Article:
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Escher’s cabinet of curiosities

During the 17th century it became fashionable among the elite to create ‘cabinets of curiosities’. Escher had such a room too, albeit a small 20th-century one. It doesn’t exist anymore, but fortunately we still have the photos.

‘Cabinets of curiosities’ in the 17th century were overflowing with a hotchpotch of paintings, pictures, scientific instruments, natural history items and curios. We know what these rooms looked like because various 17th-century masters specialized in portraying cabinets of curiosities. The collection owner would use his room to exhibit his interests, though primarily his wealth, his sense of style and his erudition. Collecting to impress. You see, only a veritable homo universalis would be capable of creating a good cabinet of curiosities. A successful collection constituted an encyclopedic reflection of creation and creativity. In the closed environment of his own collection, the owner could briefly imagine himself lord and master of the world. After all, the best of earthly life was within his reach.

The cabinet of curiosities is the precursor to museums as we now know them, with one significant difference: they were not open to the public. The collector often granted access to visitors, but only those visitors from his network that he was keen to impress. The curious baker from around the corner was not welcome. Over time this changed, and various collections that had begun as cabinets of curiosities expanded to become public collections and museums.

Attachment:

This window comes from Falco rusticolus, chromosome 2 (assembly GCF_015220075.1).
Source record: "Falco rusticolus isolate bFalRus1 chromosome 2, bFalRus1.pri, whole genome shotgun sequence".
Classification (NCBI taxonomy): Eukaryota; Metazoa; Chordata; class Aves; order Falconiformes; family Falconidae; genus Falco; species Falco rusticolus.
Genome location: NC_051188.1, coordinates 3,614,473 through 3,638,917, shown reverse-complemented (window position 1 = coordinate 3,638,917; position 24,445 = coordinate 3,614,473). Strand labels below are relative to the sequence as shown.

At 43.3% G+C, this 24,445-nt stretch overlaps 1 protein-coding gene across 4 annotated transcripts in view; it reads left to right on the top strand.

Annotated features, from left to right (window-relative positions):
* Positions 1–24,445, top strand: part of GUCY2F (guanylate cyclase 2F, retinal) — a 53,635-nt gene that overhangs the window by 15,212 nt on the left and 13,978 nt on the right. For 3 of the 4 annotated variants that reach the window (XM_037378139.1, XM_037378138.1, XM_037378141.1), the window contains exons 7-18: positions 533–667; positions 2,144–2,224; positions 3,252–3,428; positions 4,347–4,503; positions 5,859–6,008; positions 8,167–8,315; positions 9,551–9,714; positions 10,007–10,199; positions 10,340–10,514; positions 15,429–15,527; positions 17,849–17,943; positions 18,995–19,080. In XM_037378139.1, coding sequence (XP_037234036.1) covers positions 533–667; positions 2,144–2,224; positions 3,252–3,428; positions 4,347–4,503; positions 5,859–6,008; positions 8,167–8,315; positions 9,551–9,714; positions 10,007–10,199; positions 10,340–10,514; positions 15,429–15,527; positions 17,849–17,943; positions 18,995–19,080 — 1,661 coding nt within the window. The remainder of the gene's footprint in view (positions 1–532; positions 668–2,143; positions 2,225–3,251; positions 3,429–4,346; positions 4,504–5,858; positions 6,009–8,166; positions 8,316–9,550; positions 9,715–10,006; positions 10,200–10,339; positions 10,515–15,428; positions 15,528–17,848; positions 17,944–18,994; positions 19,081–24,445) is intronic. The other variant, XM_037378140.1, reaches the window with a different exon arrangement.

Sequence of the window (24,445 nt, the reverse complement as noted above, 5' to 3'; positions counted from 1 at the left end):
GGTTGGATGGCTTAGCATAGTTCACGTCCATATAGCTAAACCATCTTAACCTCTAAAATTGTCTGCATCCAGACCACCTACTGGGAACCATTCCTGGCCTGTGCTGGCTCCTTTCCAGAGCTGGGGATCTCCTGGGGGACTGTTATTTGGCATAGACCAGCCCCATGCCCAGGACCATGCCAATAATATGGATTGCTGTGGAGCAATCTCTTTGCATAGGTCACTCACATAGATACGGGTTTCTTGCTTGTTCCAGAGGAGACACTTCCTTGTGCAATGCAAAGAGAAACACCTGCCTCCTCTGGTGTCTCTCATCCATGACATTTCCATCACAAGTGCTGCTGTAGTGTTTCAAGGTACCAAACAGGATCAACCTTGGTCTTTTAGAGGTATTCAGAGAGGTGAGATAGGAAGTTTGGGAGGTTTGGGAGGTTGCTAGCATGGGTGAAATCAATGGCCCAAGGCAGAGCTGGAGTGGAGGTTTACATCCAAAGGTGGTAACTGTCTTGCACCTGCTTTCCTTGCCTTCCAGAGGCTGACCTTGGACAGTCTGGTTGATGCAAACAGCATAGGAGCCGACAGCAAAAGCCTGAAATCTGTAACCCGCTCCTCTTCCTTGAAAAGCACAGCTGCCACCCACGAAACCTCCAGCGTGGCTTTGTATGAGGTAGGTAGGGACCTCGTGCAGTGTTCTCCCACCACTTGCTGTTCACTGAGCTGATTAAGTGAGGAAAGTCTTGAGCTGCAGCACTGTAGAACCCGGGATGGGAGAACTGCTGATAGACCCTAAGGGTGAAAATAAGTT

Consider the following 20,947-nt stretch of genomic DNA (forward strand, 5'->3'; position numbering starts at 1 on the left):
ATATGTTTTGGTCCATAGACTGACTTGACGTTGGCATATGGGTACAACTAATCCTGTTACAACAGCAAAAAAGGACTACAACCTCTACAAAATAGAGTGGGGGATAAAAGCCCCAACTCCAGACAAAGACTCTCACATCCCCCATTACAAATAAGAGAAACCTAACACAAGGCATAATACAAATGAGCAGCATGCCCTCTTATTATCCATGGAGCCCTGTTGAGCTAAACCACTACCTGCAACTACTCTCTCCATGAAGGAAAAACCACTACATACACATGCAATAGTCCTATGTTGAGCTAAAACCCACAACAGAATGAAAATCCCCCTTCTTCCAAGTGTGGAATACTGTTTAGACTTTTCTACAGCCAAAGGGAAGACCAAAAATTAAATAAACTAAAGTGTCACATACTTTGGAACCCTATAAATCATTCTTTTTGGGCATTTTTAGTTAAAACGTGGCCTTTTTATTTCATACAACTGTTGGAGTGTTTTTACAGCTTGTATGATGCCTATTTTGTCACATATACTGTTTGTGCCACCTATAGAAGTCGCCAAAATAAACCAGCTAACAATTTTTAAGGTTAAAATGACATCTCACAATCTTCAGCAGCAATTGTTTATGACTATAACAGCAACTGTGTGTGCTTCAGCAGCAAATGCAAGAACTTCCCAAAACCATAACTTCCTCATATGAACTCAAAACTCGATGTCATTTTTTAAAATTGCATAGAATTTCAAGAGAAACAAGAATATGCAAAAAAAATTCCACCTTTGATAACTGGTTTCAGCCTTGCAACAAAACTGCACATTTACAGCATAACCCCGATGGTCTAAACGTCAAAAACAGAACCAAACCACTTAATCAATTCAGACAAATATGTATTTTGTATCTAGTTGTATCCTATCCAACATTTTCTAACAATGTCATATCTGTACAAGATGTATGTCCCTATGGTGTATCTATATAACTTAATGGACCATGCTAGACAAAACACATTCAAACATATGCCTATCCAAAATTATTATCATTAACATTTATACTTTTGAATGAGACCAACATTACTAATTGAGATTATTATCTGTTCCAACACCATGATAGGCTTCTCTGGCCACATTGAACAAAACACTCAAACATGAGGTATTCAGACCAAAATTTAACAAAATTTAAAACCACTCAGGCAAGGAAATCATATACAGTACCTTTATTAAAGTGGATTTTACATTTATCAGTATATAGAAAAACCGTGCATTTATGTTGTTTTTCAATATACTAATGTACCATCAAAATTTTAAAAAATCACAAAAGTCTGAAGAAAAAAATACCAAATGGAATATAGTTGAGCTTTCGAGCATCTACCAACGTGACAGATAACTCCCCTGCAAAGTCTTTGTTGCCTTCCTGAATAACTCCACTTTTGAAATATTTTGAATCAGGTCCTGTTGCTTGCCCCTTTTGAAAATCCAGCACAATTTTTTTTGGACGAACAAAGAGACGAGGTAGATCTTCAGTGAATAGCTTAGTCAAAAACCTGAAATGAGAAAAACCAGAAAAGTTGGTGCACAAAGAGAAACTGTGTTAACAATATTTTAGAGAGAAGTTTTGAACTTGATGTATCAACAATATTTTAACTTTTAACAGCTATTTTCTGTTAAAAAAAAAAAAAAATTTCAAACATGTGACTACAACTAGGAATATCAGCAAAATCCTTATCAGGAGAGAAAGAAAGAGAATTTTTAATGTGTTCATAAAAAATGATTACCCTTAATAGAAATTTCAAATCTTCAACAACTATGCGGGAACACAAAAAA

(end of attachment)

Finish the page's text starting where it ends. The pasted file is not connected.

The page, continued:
Mood board avant la lettre


Escher, too, had his own cabinet of curiosities. Admittedly on a tiny scale, but still. When he was very young he would collect artefacts and reproductions of works he thought were beautiful or inspiring and would hang them in his own room with a great deal of care. The wonderful thing is that a photo of that room is still extant, taken in 1915 when he lived in Arnhem. The room was a mood board avant la lettre, comparable to Pinterest. An enthusiastic collection of everything that Escher found fascinating, admired and was inspired by at the age of 17.

From great masters to ginger jars

We see a striking quantity of reproductions of Early Netherlandish and Flemish paintings. Escher was clearly a fan of Hans Memling and Jan van Eyck – several reproductions of whose works were framed – but also of Hans Holbein the Younger, Albrecht Dürer and Rembrandt. In addition we see plenty of Japanese paintings, a Wayang puppet, some solid wood furniture and a jumble of ginger jars and vases. The light seeps in from the left, shining gracefully on a well-stocked desk. Such desks now strike us as having a terribly limited amount of space, but we can attribute that to the generation gap; Escher would probably have enjoyed writing his letters there and used it for the purposes of drawing.

So what?

You might well be wondering what the relevance is of all these trivial observations about an interior? This isn’t a home and lifestyle magazine, is it? The answer is that the interior provides us with unprecedented insight into the young Escher. An interior is ultimately a reflection of who you are. As it is here, evidently.

Read more about this in the sequel to this article next month.

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